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Expansion of the Perfringens Predictor Model: to include pH, nitrites and salt concentrations in its predictions
Project Code: B13005
Institute of Food Research Enterprises Ltd
Peck, M ; Baranyi, J; Plowman, J; LeMarc, Y; Aldus, C; Munoz-Cuevas, M
Clostridium perfringens is a significant cause of food poisoning in the UK, and is found in low numbers in many foods, particularly meat and poultry. The spores can survive thermal processes used in the manufacture of meat products and grow to hazardous levels when these products are improperly cooled. Consumption of such products can lead to food poisoning.
In response to a key priority of the UK Food Standards Agency to reduce foodborne illness by 20% over a five-year period, the Institute of Food Research was commissioned in 2002 to develop a user-friendly software tool ‘Perfringens Predictor’ to predict the growth of C. perfringens during the heating/cooling of meats (Food Standards Agency project B14009). The software and user manuals were made freely available and downloadable from the Institute of Food Research web site (www.ifr.ac.uk/Safety/GrowthPredictor/default.html).
Aims and Objectives
The current version of the Perfringens Predictor model only allows the user to input temperature during cooling, and predictions are given under optimal conditions (pH 6.0 – 7.0, high water activity and no NaNO2). However, the food industry has indicated that the pH of meats could be lower and the NaCl concentrations as high as 3-4% with a concurrent reduction in water activity. Moreover, NaNO2 can be added up to a maximum concentration of 150 ppm. The purpose of this project was to expand Perfringens Predictor to include pH, NaCl and NaNO2 concentration. This will provide more accurate predictions. The project objectives were:
1. Develop a new dynamic model to predict growth of C. perfringens during the heating/cooling of meats that includes pH, NaCl and NaNO2.
2. Demonstrate that the new model provides a good prediction of the growth of C. perfringens during the heating/cooling of meats
3. Revise the user-friendly computer software tool to enable the user to input pH, NaCl, and NaNO2 concentration. The user manual will also be revised.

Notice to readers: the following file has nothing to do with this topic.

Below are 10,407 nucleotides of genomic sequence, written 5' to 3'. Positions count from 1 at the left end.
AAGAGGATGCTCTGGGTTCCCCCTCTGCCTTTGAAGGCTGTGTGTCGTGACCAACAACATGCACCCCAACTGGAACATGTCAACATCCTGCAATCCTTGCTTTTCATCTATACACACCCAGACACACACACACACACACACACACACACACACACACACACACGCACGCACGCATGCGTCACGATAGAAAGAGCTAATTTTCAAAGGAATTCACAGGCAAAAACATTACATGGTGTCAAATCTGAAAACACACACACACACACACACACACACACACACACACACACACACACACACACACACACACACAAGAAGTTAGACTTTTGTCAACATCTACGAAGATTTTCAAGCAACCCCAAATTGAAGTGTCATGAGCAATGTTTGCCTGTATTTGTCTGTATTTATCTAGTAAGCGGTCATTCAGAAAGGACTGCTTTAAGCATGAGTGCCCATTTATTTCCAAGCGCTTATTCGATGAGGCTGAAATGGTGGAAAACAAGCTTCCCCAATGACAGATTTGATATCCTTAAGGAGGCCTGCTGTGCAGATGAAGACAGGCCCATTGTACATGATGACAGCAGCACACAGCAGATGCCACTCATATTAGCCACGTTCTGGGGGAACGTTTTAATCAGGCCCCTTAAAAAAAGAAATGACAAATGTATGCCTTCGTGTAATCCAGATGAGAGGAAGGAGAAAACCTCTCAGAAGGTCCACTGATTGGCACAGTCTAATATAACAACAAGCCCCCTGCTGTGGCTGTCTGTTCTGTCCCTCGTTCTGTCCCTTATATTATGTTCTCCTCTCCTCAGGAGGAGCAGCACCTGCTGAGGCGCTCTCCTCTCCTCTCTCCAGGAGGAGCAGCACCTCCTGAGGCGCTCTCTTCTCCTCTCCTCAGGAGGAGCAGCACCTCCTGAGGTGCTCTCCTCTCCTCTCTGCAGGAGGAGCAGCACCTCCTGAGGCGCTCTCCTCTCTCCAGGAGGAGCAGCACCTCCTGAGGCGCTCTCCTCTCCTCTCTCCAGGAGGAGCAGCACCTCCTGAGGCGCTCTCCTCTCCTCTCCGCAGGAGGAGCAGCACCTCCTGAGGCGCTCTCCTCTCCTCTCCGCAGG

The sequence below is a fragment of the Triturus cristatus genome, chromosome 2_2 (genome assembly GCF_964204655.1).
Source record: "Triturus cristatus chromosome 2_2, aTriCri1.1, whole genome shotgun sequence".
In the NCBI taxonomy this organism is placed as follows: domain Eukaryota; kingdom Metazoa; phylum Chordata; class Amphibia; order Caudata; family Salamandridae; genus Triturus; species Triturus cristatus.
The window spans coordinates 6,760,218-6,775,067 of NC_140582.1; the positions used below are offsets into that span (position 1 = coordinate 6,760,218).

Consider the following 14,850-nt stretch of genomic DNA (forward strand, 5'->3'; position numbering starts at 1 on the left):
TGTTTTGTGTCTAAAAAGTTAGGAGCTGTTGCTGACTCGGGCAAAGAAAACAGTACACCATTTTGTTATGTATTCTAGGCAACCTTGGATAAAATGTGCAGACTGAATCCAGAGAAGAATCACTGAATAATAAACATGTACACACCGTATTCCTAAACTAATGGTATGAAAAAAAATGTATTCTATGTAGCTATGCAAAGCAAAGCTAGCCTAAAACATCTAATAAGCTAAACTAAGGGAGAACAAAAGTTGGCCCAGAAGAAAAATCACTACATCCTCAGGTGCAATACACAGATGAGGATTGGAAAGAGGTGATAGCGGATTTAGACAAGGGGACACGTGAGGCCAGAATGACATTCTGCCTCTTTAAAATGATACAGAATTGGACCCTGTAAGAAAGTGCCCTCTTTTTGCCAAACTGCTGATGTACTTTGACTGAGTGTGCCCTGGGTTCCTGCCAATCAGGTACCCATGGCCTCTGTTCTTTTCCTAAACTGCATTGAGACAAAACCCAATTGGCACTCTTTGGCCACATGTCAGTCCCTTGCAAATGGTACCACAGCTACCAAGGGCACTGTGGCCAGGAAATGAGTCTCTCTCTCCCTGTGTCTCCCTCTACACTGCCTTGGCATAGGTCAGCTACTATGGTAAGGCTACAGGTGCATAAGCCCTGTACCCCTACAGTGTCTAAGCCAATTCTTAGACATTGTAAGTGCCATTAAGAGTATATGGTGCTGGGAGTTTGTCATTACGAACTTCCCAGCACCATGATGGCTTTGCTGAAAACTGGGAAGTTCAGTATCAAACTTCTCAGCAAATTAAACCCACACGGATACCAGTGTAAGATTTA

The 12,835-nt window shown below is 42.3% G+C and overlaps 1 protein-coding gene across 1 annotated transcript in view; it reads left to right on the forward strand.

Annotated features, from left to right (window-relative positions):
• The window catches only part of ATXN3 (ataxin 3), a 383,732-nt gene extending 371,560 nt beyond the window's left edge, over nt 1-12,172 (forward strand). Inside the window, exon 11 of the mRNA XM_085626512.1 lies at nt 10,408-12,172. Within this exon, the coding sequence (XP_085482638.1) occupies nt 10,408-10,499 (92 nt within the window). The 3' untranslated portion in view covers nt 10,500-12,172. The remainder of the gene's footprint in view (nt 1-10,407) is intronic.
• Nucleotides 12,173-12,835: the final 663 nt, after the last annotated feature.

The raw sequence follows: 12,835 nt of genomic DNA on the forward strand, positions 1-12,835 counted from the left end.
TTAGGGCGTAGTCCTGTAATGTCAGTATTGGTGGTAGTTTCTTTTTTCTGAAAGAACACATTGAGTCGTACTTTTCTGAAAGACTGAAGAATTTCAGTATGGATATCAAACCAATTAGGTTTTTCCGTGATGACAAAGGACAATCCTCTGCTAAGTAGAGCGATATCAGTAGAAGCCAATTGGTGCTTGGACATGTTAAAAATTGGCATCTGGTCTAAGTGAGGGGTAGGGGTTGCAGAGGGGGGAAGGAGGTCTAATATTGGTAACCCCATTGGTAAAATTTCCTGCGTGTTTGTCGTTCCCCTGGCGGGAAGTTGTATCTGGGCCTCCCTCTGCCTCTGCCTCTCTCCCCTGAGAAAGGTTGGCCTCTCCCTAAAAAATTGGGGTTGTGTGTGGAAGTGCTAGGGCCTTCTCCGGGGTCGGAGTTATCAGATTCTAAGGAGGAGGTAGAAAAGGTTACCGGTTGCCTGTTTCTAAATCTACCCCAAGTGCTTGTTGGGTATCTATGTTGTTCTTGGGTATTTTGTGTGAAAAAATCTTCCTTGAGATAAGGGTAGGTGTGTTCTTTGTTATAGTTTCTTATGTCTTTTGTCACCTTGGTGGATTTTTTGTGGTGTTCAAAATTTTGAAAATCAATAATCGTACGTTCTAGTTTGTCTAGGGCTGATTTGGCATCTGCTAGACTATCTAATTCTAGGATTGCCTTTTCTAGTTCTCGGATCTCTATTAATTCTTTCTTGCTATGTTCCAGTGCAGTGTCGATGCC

4. Make the revised version of Perfringens Predictor available free of charge within ComBase Predictor. Give presentations and make publications to ensure that the availability of the user-friendly computer software tool is widely known.
A new dynamic model has been developed for growth of C. perfringens during the cooling of bulked meats that includes pH (5.0–8.0), NaCl (0.5–4.0%) and NaNO2 concentration (0–150 ppm). The model is based on 84 growth curves and predicts growth within a range of 15°C-52°C. Twenty-two new growth curves were generated at IFR using a cocktail of five strains of C. perfringens. These strains were selected on the basis of rapid growth in beef slurry set at different pH/NaCl conditions during a heating/cooling treatment. A further 62 growth curves were extracted from the literature and ComBase.
The dynamic model was validated by comparison with literature data and with twenty new heating/cooling curves carried out at different pH/NaCl/NaNO2 conditions. The new validation data was generated using a cocktail of five hazardous strains of C.perfringens and different meats.
The user-friendly software tool (called Perfringens Predictor) has been revised to enable the user to input pH, NaCl (or water activity) and NaNO2 (cured or non-cured options. The user manual has also been revised. The software provides the user with a prediction of growth of C. perfringens under the specified dynamic cooling conditions, and with interpretation advice about predicted growth. This advice is automatically brought up after the predictions are displayed. Based on risk assessments carried out internationally, the Food Standards Agency recommends that the cooling of the meat should be sufficiently rapid to ensure that growth from heatresistant spores of C. perfringens is minimal (i.e. does not allow more than a one log increase). An improved web-based version of the software tool and user manual called Perfringens Predictor Web Edition is due to be launched in December 2006 and will be available at (http://ifrsvwwwdev.ifrn.bbsrc.ac.uk/ComBasePMP/PerfringensPredictor/Default.aspx). Several presentations have been made to highlight the availability of Perfringens Predictor and publication in peer reviewed journals is anticipated.
Relevance of Findings to Food Standards Agency Policy
A new improved dynamic predictive model has been developed and validated for predicting growth of C. perfringens during the cooling of bulked meats that includes pH, NaCl and NaNO2. It is suitable for use with cured meat products, and will allow more accurate prediction when pH and/or NaCl concentration are not optimal. Creating a web-based version of this program, that can be accessed via the internet, will allow Perfringens Predictor to be used more easily than the previous Excel download version, and should contribute to the Food Standards Agency aim to reduce the number of cases of foodborne illness associated with this organism.
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